Pallet after pallet of protein powder was wheeled into a Plymouth warehouse Friday afternoon, putting Seeq Supply back in business.

The Minnesota company, still in its infancy, is coming off another unplanned spell without product after unexpectedly going viral on TikTok.

Like many new companies, Seeq's co-founders got a crash course in inventory management — made even more complicated by global supply-chain backlogs and unpredictable demand.

Seeq makes a different kind of whey protein powder that mixes clear and comes fruit-flavored, as opposed to the thick chocolate and vanilla milkshakes that dominate the market.

Ben Zaver started Seeq from his parents' basement during the pandemic. The company officially launched last fall and found fast success thanks to a lucky social media break: Zaver's TikTok video of a taste-test garnered more than 3 million views.

Not long after, Mark Cuban posted his own TikTok: "These guys should be on 'Shark Tank,'" the billionaire said in a video seen by more than 600,000 people. "Ten out of 10."

The unsolicited endorsement from the celebrity businessman could have led to a bounty of orders. Unfortunately, Seeq had only a few dozen bottles in stock at the time.

Short supply has been the problem ever since — in part due to customer demand and in part due to late shipments caused by supply-chain issues. Seeq was seeing a four-month gap between when it placed a bulk order and when it was received.

"We've been in business about eight months and have been out of stock for six," Zaver, 25, said.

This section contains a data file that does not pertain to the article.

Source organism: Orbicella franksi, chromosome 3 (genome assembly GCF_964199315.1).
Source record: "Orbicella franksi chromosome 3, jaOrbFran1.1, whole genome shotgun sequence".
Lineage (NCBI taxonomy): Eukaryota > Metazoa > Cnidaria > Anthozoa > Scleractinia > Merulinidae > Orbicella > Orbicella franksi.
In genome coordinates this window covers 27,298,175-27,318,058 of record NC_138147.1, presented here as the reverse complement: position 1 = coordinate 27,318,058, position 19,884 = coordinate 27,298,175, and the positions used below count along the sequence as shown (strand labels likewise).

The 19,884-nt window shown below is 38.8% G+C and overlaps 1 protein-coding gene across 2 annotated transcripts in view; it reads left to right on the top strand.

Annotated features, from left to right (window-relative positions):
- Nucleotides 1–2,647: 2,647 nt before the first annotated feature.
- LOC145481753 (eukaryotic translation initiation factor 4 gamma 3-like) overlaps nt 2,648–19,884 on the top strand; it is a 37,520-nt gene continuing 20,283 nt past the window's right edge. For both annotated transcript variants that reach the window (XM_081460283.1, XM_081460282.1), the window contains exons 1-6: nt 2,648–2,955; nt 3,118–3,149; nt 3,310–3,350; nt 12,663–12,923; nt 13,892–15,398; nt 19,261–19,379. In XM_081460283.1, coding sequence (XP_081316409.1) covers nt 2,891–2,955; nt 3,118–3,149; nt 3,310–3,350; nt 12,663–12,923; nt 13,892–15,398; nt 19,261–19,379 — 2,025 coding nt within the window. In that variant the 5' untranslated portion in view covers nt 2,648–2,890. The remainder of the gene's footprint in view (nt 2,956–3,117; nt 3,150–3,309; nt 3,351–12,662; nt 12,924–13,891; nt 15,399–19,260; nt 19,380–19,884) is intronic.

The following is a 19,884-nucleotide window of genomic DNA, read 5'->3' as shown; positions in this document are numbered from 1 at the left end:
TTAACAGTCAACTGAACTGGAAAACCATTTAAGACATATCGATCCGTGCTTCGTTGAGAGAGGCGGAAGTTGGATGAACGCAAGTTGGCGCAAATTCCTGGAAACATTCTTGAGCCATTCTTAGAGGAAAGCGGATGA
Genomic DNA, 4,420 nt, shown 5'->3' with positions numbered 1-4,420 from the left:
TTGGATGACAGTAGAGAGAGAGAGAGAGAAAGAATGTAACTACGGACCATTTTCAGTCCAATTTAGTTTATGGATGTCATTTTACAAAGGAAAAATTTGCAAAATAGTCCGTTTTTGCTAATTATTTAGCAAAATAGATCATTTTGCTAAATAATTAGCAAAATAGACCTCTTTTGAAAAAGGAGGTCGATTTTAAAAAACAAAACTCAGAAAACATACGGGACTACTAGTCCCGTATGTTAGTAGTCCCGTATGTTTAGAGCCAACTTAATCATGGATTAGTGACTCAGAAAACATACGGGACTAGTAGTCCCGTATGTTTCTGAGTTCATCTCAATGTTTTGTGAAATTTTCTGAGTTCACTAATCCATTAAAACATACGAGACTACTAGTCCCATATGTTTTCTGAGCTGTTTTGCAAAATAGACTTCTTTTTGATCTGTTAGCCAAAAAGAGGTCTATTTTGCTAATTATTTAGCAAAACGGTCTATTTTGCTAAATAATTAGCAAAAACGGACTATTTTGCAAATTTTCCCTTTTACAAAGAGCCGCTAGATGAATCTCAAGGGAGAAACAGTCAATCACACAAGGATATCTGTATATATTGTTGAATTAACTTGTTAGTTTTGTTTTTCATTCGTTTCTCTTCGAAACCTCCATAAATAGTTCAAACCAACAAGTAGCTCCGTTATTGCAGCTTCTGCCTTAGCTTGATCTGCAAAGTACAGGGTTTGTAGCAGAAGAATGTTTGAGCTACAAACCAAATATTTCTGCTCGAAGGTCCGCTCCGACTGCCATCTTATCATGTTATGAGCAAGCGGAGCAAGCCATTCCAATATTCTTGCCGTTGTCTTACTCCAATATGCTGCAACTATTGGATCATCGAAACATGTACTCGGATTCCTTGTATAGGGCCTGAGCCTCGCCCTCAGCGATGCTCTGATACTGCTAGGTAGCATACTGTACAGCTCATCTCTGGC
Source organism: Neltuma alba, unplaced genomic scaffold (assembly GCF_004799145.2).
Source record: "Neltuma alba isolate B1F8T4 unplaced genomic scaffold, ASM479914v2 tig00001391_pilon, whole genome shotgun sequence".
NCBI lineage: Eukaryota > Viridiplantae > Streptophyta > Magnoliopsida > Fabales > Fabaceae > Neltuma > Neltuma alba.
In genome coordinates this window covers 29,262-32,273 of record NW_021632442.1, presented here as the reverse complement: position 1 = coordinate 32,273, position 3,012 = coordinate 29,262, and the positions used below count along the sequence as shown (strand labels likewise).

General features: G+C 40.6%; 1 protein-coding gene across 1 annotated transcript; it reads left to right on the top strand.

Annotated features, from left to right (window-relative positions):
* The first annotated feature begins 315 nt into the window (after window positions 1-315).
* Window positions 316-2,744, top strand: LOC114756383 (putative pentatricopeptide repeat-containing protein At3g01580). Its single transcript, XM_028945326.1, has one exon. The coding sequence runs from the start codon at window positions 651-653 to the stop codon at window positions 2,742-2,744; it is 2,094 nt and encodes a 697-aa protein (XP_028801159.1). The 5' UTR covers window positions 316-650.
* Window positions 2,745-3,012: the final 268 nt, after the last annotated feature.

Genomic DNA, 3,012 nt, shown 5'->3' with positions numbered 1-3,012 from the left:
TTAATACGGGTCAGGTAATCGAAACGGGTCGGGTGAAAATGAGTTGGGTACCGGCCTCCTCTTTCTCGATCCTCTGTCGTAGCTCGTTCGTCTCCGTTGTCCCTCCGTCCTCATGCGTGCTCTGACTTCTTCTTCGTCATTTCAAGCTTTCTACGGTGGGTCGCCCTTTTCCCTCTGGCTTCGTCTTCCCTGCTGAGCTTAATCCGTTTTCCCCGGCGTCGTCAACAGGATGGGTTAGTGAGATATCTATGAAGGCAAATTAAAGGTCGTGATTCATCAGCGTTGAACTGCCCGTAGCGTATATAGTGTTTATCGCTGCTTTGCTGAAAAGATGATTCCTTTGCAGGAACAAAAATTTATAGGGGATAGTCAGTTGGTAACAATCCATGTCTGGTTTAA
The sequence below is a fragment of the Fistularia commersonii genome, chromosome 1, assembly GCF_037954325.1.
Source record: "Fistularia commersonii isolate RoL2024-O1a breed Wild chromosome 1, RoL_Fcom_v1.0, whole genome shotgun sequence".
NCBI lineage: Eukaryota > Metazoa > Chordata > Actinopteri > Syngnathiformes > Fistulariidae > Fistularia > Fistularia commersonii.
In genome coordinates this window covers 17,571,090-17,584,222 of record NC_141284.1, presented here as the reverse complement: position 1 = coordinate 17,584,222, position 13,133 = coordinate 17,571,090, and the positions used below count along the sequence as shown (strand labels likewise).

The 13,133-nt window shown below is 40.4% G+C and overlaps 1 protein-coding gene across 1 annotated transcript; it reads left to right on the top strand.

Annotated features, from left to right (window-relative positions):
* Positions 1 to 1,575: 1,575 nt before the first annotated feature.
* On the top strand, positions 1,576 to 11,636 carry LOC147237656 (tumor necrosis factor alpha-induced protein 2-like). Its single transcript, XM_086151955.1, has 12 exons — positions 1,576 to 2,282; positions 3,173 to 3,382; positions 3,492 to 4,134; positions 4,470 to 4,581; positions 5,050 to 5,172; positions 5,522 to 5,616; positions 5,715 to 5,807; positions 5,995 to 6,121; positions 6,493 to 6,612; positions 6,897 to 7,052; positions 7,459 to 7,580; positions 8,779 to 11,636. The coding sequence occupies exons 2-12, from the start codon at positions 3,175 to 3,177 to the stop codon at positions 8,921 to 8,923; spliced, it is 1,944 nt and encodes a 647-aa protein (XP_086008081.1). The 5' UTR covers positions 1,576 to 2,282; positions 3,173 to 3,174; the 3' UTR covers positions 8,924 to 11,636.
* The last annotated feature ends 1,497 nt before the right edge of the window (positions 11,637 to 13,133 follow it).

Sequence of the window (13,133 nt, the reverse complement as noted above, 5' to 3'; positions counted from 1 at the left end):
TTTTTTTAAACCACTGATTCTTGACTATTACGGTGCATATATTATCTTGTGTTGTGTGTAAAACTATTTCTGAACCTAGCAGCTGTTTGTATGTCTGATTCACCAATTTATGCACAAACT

"At the start we had no clue if it was going to sell or not," he said. "But since our momentum on TikTok, our first few orders sold out before they showed up."

Hence the festive atmosphere Friday when 15,000 bottles arrived, making the warehouse feel suddenly — and pleasantly — crowded.

"I woke up this morning and said: 'It's launch day!'" co-founder Hannah Perez said. "We're back, baby."

After Friday's order, and a steady supply scheduled for the rest of the year, the newly minted co-founders hope their days of low inventory are over. The company aims to sell 100,000 bottles this year. At $44.99 a bottle, that's nearly $4.5 million in sales.

"I've got a good feeling we won't be out of stock again," said Perez, 24, who left a marketing agency she launched to join Seeq full time. "We're thinking now about how much to scale."

Protein powder is a $5 billion market in the U.S., according to Grand View Research, and whey protein remains a big part of its anticipated yearly growth of 8% over the next decade.

Seeq mixes more like Gatorade than the typical chalky consistency most whey protein powders provide; it comes with 22 grams of protein and no sugar.

While Seeq is not the first protein powder to aim for a juicier consistency, it has had some lucky breaks thanks to the often unpredictable power of social media.

"The feedback is way more positive than I ever thought it was going to be," Zaver said.

Zaver initially came up with the business idea before graduating from Minnesota State University, Mankato in 2020. It took about a year to find a manufacturer, during which time he brought on fellow alum Perez and started building buzz.

The business recently moved from Zaver's parents' basement to an industrial park in Plymouth, where the pair are plotting the company's next phase.

Zaver and Perez are keeping their focus on online sales and social media marketing for now. All Star Nutrition in Mankato and a GNC in Minneapolis could be the first brick-and-mortar retailers for the brand later this year.

A new flavor is also due out this summer — at least, the plan is that it arrives this summer. Between supply-chain issues, influencers and unexpectedly viral videos, Zaver and Perez are learning valuable business lessons about strategy and planning.

"When a video does well, that's when we do big sales," Zaver said. "We have to think about that four months in advance."